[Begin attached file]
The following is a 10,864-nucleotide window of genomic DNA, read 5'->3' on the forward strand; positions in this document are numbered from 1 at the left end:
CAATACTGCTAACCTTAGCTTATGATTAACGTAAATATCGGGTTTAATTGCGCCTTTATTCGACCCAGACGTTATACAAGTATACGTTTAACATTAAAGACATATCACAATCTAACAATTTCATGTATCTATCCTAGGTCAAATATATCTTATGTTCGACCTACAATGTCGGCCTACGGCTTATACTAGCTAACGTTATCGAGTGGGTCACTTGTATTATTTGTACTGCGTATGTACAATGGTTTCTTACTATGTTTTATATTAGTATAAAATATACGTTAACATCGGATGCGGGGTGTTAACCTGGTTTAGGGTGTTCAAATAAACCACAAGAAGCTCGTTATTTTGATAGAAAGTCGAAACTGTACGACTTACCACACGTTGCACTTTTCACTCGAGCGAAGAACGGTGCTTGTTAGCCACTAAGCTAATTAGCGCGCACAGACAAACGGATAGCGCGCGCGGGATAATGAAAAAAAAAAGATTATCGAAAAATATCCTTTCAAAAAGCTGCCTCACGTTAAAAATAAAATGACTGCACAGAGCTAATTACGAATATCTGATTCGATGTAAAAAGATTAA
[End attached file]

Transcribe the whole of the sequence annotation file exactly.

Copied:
The following is a 10,864-nucleotide window of genomic DNA, read 5'->3' on the forward strand; positions in this document are numbered from 1 at the left end:
CAATACTGCTAACCTTAGCTTATGATTAACGTAAATATCGGGTTTAATTGCGCCTTTATTCGACCCAGACGTTATACAAGTATACGTTTAACATTAAAGACATATCACAATCTAACAATTTCATGTATCTATCCTAGGTCAAATATATCTTATGTTCGACCTACAATGTCGGCCTACGGCTTATACTAGCTAACGTTATCGAGTGGGTCACTTGTATTATTTGTACTGCGTATGTACAATGGTTTCTTACTATGTTTTATATTAGTATAAAATATACGTTAACATCGGATGCGGGGTGTTAACCTGGTTTAGGGTGTTCAAATAAACCACAAGAAGCTCGTTATTTTGATAGAAAGTCGAAACTGTACGACTTACCACACGTTGCACTTTTCACTCGAGCGAAGAACGGTGCTTGTTAGCCACTAAGCTAATTAGCGCGCACAGACAAACGGATAGCGCGCGCGGGATAATGAAAAAAAAAAGATTATCGAAAAATATCCTTTCAAAAAGCTGCCTCACGTTAAAAATAAAATGACTGCACAGAGCTAATTACGAATATCTGATTCGATGTAAAAAGATTAA